"The curious geography of my mind is filled with tales of birds; trickster ravens, thieving magpies, women with fine slate feather cloaks who turn into falcons when they wrap their cloaks around them, and swan women. Birds have threaded their flight through the backgrounds of my books, from redwings in The Snow Whale to lapwings in The Cat and the Fiddle, as I painted in winter while outside my studio the stark, cold fields filled with lapwings."

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Queen of the Sky is a wonderful book (I confess it made me cry), weaving text, paintings, and photographs with wind and waves, feather and fur. It's a story about friendship -- between women, between species; and a story about the land, and love, and loss.


Books, it seems to me, are very magical things. Smooth white paper, printed and bound, has lifted the wings of a Welsh peregrine and carried her here to the moorlands of Devon...and beyond, to places and people that will never otherwise witness the prayer of her flight. This, to me, is what art is for. It makes the world larger, and brighter, and wilder; and it tells our stories, human and nonhuman alike. 

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Queen of the Sky 6Related posts: "When Stories Take Flight: The Folklore of Birds"," Bowing to the Birds," "T.H. White: A Rescued Mind."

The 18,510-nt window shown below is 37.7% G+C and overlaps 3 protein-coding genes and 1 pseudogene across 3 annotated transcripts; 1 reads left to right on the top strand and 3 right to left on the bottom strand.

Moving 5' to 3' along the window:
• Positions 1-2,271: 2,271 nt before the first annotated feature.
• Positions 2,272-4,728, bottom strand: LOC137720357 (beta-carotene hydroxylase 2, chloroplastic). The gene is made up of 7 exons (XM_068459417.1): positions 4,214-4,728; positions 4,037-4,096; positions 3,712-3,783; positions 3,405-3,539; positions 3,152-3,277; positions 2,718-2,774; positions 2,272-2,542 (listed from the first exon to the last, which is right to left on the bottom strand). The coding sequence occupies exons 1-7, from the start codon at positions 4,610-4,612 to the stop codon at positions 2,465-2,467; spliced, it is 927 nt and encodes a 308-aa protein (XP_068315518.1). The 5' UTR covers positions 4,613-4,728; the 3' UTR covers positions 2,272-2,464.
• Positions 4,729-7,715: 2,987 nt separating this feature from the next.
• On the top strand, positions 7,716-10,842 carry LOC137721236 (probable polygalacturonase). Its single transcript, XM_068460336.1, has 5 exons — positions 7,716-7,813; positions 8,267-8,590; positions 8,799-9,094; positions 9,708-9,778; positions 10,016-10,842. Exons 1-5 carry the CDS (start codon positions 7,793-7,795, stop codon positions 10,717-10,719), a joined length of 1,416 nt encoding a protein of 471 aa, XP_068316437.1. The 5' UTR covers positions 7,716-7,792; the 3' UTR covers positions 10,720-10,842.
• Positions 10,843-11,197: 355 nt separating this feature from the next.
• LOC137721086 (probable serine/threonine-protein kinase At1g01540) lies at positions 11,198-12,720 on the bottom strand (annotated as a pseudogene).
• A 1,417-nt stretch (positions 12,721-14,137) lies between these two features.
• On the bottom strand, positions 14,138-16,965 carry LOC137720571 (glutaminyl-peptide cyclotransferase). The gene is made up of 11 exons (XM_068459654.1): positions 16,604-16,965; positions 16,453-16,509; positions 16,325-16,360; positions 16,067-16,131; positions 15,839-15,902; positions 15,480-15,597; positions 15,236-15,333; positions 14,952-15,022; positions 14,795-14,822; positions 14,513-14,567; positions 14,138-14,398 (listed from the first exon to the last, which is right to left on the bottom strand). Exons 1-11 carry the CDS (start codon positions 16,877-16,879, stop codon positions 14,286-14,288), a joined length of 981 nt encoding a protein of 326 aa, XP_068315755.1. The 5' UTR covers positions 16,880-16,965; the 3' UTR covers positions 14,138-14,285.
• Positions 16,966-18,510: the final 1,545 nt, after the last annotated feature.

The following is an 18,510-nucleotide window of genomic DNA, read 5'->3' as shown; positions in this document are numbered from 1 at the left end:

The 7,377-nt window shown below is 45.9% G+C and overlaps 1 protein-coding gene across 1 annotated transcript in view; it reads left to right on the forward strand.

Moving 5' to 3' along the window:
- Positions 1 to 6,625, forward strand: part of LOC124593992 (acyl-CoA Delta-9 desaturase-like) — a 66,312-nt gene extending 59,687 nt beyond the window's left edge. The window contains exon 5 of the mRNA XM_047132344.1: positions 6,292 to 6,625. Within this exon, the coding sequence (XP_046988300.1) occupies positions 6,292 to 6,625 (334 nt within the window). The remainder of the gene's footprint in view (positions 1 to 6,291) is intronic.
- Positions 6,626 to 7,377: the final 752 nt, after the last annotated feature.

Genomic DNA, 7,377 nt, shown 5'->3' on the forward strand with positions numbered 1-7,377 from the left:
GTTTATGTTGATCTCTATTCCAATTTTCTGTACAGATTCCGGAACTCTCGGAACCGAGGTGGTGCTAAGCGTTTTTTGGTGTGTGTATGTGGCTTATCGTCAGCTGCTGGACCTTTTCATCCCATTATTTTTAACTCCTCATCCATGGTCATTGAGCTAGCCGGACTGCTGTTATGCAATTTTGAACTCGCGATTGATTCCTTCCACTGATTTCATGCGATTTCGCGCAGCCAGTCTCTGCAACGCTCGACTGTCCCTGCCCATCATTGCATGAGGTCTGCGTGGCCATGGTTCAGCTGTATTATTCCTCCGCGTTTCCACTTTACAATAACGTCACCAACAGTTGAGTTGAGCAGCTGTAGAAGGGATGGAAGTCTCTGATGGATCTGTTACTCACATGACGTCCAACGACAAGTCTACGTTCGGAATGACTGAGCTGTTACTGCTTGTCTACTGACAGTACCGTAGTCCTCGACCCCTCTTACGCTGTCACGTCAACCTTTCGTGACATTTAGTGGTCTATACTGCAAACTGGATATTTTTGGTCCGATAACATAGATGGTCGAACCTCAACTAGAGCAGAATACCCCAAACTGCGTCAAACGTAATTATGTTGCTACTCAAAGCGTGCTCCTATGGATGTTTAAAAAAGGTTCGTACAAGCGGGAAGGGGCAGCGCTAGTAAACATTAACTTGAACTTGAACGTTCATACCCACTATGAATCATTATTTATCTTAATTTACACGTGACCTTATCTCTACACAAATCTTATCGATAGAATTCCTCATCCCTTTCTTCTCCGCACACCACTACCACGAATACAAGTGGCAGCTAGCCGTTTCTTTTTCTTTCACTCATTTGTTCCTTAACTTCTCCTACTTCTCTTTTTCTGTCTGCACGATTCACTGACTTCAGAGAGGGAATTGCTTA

Terri, it feels a bit like you are in my heart and head this week. I too cried at this book; it speaks very deeply through words and pictures. Jackie's art often spurs me to make - in this case a falcon - because she seems to reach into the deeper places.

Why do we reach out to birds? I know flight is a great part of their fascination, to go where we cannot. But I feel they present us with more; the otherness, wildness, enigmas that we try so hard to unravel.

Jackie's book touches these things and sets up those questions. Your post is such a lovely meditation on this.

So very beautiful indeed - beautiful like the light sighing above a bird's wing, and the wild and wise shadow beneath. And I mean Jackie's words, your words, your photographs, and the whole spirit of the post. Beautiful.

The Day Birds

Wake up birds, sweet tweet, mild flapping,
Some circular trill, some cooing lightly,
Sun accompanies with scouring out
Shadows. Sleepy eyes open, lyrically.

Later, Robins skip and become
Plump, a rackety tweet, and like
Lacy brooches flitting away
From jewelry boxes, the
Hummingbirds come, quiver
And dart, or perhaps, like
Solid flowers, with legs
And beaks. Yellow and black
Birds I've never named,
And best of all, the bright
Meadowlark, flung up as if
From some fairyland gift
To sing the most charmed
Mix of bird and Vivaldi.

But Now It Is Dusk
The chirping birds fold
Their wings, like they
Have day jobs, and onto
Nests, while, from treetops
Tall building nests, rock
Ridges, red tailed hawks
Sail out and without sound,
And hunt. They are not
Professional and I can
Never cherish one, carry'
It blindfolded and then
Away from my arm up
High and looking for prey.

No, they are like Ravens
Who also steer like
Buccaneer ships high
In search of food. I can
Only stand and wish
I could in another life
Glide in cold wing,
Catch my prey, and
Feed nestlings, until
They wobble to the side
Of tenderly woven homes